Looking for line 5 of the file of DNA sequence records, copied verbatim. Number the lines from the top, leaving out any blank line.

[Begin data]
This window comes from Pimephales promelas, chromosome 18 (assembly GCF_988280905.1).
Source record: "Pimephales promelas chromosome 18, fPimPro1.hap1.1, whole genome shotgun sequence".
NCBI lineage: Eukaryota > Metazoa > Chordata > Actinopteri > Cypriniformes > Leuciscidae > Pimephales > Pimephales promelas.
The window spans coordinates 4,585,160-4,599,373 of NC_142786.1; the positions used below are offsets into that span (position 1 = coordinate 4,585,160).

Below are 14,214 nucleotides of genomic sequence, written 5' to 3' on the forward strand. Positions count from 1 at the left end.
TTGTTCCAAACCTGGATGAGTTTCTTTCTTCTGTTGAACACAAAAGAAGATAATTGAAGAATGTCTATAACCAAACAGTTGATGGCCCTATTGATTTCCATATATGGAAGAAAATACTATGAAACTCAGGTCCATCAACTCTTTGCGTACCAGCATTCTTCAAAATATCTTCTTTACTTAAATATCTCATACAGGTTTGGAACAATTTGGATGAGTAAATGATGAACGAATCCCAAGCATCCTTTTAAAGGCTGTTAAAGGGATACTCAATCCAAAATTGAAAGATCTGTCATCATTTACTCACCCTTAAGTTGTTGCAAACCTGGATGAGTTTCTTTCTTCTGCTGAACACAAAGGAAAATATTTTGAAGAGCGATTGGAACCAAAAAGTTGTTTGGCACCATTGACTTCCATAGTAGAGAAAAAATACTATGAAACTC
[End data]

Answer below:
Below are 14,214 nucleotides of genomic sequence, written 5' to 3' on the forward strand. Positions count from 1 at the left end.